In his speech at Jackson Hole, Bernanke failed to increase the probability of another round of quantitative easing, though his language did not rule it out. This is generally negative for the gold trade as gold bulls were hoping for some form of dollar-debasing, inflation-producing program that would continue the metal’s historic rise. Standard & Poor’s chief technical strategist now puts gold prices into a correction that will take it to around $1,500 or a drop of -16.5% from current prices.
While I would not normally step in front of a speeding train, I will on occasion jump in front of the unstoppable asset. In a recent article presenting ways to protect your portfolio in volatile markets, I warned investors of using gold as a safe haven investment. Granted, many investors are moving into the asset as a store of value and consumer demand in emerging markets is increasing, but the number of speculators and ‘arm-chair’ investors has also increased greatly. The commercials on television enticing people to turn their gold into cash or selling newly-minted gold coins reminds me of the advice on technology stocks given out by cab drivers in 1999. I am not fully willing to bet on gold’s swift decline, so will be looking to hedge my bet with a related asset.
The SPDR Gold Shares (GLD) offers investors exposure to volatile gold prices through partial ownership in trust shares which are invested exclusively in gold bullion. The fund pays no dividend, and has an extremely low correlation with the S&P500 of -.04 which means it is statistically not correlated with the index. The fund plummeted 8.1% in the first half of last week until clawing its way back to a loss of 2.7% for the week. Despite the drop, the fund is up over 50% over the past 12 months.
The Market Vectors Gold Miners ETF (GDX) seeks to replicate, gross of fees and expenses, the performance of the NYSE Arca Miners Index. The fund holds 30 publicly-traded companies involved in gold mining. Companies domiciled in developed markets are heavily favored with Canada, the United States, and the United Kingdom representing 82.5% of the total fund but providing some exposure to emerging markets through operations. The fund has an extremely low correlation with the S&P500 of .41 and trades at a price to earnings ratio of 18.4 times. The miners fund saw relative strength last week against the gold fund with a mid-week drop of -6.4% before closing the week with a gain of .4%. Despite its relative short-term strength, the miners fund has significantly underperformed the gold fund over the last 12 months only returning 15.3%. The correlation between the miners fund and the gold fund is .81 meaning that approximately 65% of the price movement in the miners fund can be explained by the gold fund.
The graph below presents the historical relationship between the gold miners and the gold fund. Data is limited and only goes back to May of 2006. A comparison of the miners fund’s largest holding, Barrick Gold (ABX), and the spot price of gold shows similar results. Historically, the gold fund has traded at a premium to the miners. This relationship held fairly constant from 2006, and with ABX from ’93, until breaking down significantly starting in February 2008. The disequilibrium reached its peak in October of 2008 when the world was coming to an end, but has lately approached its lows. If the relationship were to hold today, either the gold fund would trade at $104 or the miners fund would trade at $106. This represents a drop of -41% in the gold fund or an increase of 71% in the miners fund.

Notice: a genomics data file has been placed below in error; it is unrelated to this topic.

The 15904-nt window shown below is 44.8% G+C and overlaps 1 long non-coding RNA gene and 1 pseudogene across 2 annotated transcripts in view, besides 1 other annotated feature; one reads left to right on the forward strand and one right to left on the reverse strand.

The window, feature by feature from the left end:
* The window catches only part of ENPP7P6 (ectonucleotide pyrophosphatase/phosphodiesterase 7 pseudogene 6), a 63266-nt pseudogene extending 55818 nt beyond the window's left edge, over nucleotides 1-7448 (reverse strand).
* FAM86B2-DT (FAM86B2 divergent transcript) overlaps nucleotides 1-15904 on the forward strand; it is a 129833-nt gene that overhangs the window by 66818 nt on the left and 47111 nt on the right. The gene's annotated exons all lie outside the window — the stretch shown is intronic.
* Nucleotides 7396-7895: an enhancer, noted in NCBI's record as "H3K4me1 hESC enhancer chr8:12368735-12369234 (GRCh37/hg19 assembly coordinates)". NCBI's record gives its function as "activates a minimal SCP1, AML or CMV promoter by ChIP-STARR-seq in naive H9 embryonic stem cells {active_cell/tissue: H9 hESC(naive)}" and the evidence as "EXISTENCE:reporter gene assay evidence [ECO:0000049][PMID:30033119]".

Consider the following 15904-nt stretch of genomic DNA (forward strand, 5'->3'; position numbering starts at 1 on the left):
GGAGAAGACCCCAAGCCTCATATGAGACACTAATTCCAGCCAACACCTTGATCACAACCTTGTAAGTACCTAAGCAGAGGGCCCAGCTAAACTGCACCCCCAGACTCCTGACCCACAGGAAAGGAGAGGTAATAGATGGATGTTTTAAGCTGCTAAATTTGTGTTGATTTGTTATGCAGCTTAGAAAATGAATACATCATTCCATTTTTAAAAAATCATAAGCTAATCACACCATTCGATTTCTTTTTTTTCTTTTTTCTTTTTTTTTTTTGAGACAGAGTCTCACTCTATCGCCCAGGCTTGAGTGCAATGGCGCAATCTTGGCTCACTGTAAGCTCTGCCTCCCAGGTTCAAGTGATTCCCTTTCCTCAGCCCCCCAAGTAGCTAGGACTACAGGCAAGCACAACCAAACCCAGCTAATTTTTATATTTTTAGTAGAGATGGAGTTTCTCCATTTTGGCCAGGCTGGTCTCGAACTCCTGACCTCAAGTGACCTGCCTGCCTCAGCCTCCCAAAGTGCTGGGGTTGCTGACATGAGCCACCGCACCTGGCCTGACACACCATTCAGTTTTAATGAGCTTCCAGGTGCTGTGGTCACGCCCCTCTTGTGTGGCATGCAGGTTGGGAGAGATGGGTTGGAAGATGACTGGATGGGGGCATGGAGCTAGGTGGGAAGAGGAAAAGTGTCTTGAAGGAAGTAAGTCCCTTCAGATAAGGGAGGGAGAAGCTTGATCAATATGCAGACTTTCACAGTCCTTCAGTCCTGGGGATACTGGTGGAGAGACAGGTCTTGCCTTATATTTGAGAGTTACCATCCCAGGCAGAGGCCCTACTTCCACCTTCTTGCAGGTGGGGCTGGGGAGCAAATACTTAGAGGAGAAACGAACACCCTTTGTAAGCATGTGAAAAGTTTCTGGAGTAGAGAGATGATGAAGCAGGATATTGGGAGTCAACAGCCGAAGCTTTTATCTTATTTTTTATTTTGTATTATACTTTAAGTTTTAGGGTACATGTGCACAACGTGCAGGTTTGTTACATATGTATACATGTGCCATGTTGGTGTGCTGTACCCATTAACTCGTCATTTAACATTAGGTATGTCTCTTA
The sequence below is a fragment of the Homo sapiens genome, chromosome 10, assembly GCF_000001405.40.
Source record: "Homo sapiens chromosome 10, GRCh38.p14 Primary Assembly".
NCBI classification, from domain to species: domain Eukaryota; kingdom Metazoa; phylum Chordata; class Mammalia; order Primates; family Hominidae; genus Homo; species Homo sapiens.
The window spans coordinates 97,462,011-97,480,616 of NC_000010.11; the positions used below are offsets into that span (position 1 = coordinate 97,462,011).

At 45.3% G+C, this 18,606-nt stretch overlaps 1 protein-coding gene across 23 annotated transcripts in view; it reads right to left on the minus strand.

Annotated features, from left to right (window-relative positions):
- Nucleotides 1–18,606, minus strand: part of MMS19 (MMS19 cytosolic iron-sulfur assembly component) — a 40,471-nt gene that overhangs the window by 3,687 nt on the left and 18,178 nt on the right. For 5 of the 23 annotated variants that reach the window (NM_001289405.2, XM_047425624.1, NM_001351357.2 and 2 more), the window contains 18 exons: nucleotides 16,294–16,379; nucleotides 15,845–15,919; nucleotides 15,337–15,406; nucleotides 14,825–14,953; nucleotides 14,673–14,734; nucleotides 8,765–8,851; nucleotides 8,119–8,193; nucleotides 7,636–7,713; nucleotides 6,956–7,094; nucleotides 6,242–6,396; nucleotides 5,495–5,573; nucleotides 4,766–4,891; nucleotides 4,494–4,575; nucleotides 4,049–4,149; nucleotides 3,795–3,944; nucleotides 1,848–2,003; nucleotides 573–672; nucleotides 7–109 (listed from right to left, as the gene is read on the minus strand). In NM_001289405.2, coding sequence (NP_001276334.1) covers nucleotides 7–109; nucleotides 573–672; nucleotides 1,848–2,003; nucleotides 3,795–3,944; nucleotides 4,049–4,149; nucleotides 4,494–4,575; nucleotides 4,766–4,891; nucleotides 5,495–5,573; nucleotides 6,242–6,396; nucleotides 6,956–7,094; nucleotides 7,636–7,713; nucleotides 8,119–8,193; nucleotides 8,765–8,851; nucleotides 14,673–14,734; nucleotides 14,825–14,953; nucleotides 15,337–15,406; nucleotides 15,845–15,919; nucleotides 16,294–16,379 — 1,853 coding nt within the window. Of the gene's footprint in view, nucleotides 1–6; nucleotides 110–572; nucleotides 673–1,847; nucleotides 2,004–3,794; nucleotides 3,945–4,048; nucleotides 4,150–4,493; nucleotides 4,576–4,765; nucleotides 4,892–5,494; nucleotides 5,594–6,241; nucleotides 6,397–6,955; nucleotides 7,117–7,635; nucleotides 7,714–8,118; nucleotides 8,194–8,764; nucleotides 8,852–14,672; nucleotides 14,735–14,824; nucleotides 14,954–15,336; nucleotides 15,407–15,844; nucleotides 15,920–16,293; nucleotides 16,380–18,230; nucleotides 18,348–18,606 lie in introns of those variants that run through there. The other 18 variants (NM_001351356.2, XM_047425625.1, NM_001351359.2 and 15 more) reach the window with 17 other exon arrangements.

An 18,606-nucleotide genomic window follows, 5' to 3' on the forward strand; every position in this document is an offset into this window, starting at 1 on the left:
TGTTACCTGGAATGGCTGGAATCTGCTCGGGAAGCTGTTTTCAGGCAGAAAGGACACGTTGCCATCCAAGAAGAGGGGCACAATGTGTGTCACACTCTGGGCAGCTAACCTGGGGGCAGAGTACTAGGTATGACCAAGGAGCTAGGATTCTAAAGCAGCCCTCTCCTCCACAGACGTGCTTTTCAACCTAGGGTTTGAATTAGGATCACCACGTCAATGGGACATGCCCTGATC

Comparing the returns to the two funds shows a similar story. The returns tracked almost identically until about March of 2008 where the miners took a huge hit along with other stocks, but then reestablished itself in January of 2009. Throughout 2009 to May of 2011, the relationship in returns held fairly consistently with miners managing to outperform for short periods. The relationship broke down in a big way in April of this year and the disequilibrium has only increased. The difference in returns over the past four months has reached 16.5%.
With any trade made on a historical relationship we need to establish whether the current price inequality will regress to the mean or if the relationship has fundamentally changed. One possible reason the relationship might have been altered is that, as a store of value, investors and governments are shifting reserves to gold as U.S. debt and fiscal problems change the world’s perception of the stability of the United States. This may be true in the long run, but I believe the current breakdown is due to other factors. Foreign demand for treasuries has been strong lately, and rates have decreased on strong demand despite the loss of AAA status of U.S. debt.
While I am not yet willing to fully jump in against the gold trade, I do think there is overheating in the asset. Whether this proves to be true in the short or long-run, there is a disequilibrium between the performance of the commodity and those companies that extract it. If investors are truly correct about the continued rise in gold prices, then the miners should benefit as well and the relationship between the two funds should come back to the mean. If losses in gold continue last week’s run, miners should do relatively well considering they have not benefited as much in the run-up. Either way, a long bet on the miners with a companion short of the gold fund could provide relative returns. Comparing the performance of the miners fund and the gold fund reminds me of the comparative returns of the real estate market in California versus the Midwest. While real estate in California has plummeted over the past few years, those prices in the Midwest have done relatively well because they were not subject to the speculative behavior seen in other parts of the country. The same may be true for these two funds.